Just last month, Peet's Coffee & Tea Inc. leapt into the future when it threw the switch on its ERP system implementation, which now handles orders from its 195 retail stores, 8,300 grocery stores and other partners helping with the company's expansion.
As described in part one of our ERP case study, Peet's 20-month process to map business processes, choose a vendor platform and integration partner and find ways around customizing Microsoft Dynamics AX had culminated in a critical decision. To avoid business disruption as much as possible, should CIO Tom Cullen go for a quasi-big bang approach, or a phased approach? Both had pros and cons.
"Originally, I was going to separate out and then do financials first, then fulfillment and then manufacturing," Cullen said. "But I realized that doing that many separate releases resulted in a lot of extra customization, which was throwaway work to build temporary bridges to the new ERP system."
Thus, he opted for the quasi-big bang approach. IT simultaneously retired the financials, order management, inventory management, procurement and fulfillment systems and made them ERP modules within Microsoft Dynamics AX. (Still to come is manufacturing, which will launch later; it is the most complex of the modules and relies on the other modules' capabilities.)
Preparing for the big moment in the ERP system implementation
The go-live event followed months of preparation, from system design to training, with business documentation authored not by the vendor or consultants but by business colleagues.
One objective in the design phase was to avoid customization. To accomplish that, partner Junction Solutions used its experience in past ERP system implementations to install an out-of-the-box vertical layer on top of Microsoft Dynamics AX that funnels data from Peet's different sales channel front ends into a consistent order and fulfillment process. That lets the ERP system handle just one transactional workflow.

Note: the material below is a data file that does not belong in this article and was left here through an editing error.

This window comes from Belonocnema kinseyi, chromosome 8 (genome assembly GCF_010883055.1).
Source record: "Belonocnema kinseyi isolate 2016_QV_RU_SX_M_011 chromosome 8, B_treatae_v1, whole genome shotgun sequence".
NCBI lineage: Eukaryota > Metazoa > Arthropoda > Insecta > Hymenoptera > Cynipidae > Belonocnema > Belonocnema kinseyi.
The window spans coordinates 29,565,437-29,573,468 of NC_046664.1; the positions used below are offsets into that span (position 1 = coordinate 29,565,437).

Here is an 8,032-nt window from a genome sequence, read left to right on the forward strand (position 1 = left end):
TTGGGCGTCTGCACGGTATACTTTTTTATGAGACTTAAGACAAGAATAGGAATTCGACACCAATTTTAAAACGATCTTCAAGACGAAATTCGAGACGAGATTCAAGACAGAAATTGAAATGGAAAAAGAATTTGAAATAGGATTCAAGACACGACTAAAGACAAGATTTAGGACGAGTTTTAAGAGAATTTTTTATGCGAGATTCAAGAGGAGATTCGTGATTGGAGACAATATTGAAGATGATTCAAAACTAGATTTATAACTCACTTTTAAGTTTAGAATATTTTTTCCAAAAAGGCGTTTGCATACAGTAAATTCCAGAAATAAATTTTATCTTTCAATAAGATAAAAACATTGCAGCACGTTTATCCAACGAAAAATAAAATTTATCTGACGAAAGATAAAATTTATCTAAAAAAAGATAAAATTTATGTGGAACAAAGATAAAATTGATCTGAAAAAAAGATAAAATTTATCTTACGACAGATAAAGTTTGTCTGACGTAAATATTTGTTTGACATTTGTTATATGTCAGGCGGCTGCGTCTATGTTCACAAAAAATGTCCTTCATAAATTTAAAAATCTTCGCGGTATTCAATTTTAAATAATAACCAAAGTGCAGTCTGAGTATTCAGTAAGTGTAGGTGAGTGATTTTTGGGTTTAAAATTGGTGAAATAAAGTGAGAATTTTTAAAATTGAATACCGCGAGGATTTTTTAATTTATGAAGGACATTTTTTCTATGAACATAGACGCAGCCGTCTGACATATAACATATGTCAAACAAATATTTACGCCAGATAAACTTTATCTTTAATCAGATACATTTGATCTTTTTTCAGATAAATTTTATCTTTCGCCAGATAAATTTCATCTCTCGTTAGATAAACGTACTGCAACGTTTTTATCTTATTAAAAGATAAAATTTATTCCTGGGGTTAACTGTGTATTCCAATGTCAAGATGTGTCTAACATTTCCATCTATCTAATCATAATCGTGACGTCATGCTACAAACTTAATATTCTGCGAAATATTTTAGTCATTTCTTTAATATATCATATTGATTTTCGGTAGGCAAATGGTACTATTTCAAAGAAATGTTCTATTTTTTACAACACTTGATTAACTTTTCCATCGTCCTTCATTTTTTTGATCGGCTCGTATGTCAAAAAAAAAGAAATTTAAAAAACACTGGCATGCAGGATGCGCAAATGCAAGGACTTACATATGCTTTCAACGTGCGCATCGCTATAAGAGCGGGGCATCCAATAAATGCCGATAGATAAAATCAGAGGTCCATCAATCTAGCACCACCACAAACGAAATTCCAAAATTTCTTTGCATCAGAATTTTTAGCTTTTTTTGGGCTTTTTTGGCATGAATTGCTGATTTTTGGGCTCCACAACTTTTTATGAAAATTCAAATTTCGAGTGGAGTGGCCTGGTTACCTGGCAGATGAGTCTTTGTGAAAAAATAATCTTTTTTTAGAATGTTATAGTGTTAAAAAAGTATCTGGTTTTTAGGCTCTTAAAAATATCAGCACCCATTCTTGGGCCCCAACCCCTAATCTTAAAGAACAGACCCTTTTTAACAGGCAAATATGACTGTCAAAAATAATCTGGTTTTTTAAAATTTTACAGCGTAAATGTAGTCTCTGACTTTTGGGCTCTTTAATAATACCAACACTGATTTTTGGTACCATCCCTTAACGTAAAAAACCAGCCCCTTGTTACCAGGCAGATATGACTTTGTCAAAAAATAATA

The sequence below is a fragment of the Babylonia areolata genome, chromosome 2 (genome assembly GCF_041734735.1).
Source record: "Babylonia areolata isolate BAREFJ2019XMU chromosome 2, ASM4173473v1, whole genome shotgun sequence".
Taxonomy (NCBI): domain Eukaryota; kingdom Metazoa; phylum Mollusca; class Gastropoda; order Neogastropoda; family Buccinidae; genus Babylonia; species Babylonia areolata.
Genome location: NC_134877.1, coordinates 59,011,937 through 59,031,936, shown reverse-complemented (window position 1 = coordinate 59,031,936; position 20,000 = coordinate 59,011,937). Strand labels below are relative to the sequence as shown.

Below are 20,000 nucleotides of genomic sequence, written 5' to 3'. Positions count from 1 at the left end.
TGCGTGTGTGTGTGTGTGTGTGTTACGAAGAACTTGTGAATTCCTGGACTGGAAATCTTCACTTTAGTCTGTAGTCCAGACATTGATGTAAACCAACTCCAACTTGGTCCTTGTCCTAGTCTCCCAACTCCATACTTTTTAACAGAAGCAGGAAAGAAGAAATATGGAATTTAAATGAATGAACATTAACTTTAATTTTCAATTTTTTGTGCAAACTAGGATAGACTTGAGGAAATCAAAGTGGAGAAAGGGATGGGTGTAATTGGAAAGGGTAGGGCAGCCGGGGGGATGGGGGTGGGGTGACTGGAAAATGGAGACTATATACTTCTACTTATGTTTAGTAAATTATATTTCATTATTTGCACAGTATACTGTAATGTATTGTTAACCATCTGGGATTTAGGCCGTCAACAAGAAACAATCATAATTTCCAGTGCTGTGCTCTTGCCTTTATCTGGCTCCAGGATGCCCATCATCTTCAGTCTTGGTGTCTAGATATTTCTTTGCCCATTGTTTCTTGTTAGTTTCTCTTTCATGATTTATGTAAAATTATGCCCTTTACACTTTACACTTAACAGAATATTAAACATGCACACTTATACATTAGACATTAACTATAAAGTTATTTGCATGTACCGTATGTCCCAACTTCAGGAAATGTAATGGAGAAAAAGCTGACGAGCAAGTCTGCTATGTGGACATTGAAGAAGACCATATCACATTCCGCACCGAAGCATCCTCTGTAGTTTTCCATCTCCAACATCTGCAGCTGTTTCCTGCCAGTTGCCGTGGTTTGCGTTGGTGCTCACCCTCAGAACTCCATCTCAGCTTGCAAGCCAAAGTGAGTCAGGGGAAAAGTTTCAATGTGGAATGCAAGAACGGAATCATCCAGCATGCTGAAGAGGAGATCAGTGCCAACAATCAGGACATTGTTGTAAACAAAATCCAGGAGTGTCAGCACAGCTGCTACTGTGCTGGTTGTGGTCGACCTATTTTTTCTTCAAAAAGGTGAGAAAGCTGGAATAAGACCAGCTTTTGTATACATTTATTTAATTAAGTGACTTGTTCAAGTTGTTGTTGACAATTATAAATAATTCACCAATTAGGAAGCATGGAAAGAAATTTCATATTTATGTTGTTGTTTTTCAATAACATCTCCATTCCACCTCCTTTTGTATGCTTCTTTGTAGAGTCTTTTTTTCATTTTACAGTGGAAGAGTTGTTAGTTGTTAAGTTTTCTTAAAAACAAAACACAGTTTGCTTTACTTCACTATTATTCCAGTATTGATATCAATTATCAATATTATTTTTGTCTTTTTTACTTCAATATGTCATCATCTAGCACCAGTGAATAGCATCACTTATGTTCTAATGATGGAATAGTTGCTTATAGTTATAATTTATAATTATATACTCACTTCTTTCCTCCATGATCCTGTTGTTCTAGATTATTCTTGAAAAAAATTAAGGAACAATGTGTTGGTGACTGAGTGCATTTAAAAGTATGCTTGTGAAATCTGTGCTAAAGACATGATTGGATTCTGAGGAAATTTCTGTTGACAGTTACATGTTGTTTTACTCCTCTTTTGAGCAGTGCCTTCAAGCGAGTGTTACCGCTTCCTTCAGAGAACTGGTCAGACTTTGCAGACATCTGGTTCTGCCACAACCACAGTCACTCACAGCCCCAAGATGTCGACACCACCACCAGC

"The best way to approach a Microsoft Dynamics implementation is to keep the level of customization to a minimum," said Kirk Sloan, director of consulting services at Junction Solutions LLC in Englewood, Colo. "That's the key to any ERP implementation because more customization means a longer timeline, more testing, more costs and more likelihood that the project will fail."
Meanwhile, as employees get settled in using the new system, they have business-written documentation to rely on. Though Microsoft conducted several formal training sessions, Cullen had business unit leaders write their own training manuals in the language of their given department and train their employees.
"Having the senior people in accounting or order management write the training materials and conduct the training kept it relevant, but I think what really motivated them was when the release dates [for the ERP modules] got closer and they were a little scared and said 'Maybe I should go over this one more time,'" he said.
Just weeks after phase one of the ERP implementation, the company has much more precise inventory levels, which help with costing everything that moves through the plant. Fulfillment for replenishing the stores and filling orders is automated and consistent. One system now handles order tracking, as the systems running the sales channels have either been integrated with Microsoft Dynamics AX or run directly on the ERP system. Financial systems have been centralized as well; before, costing information had to be gathered from several systems and reconciled manually.
Growth continued to expose the need for the new system.
Tom Cullen, CIO, Peet's Coffee & Tea Inc.
With business benefits starting to manifest, the ROI of an ERP system is becoming clearer, but Cullen will be the first to tell you that it took a lot of prodding to get people fully behind the project.
"I'm not going to lie -- it's not like everyone signed up and just came on board," he said. "You can't stop the business for 20 months to do [an ERP implementation]. The business needed to continue to grow and expand in the multiple channels we operate in, but in doing so, growth continued to expose the need for the new system."
With the all-important holiday season still a distance away, Cullen is gearing up for phase two: manufacturing. He held off on this phase because of the complexity of the company's manufacturing operations and the need to 'settle' the business on the new financial, order/inventory management and fulfillment systems before 'layering' on an additional module like manufacturing, which relies on all of those functions to work properly. Stay tuned for the results of the final rollout this fall.
Let us know what you think about the story; email:Christina Torode, Senior News Writer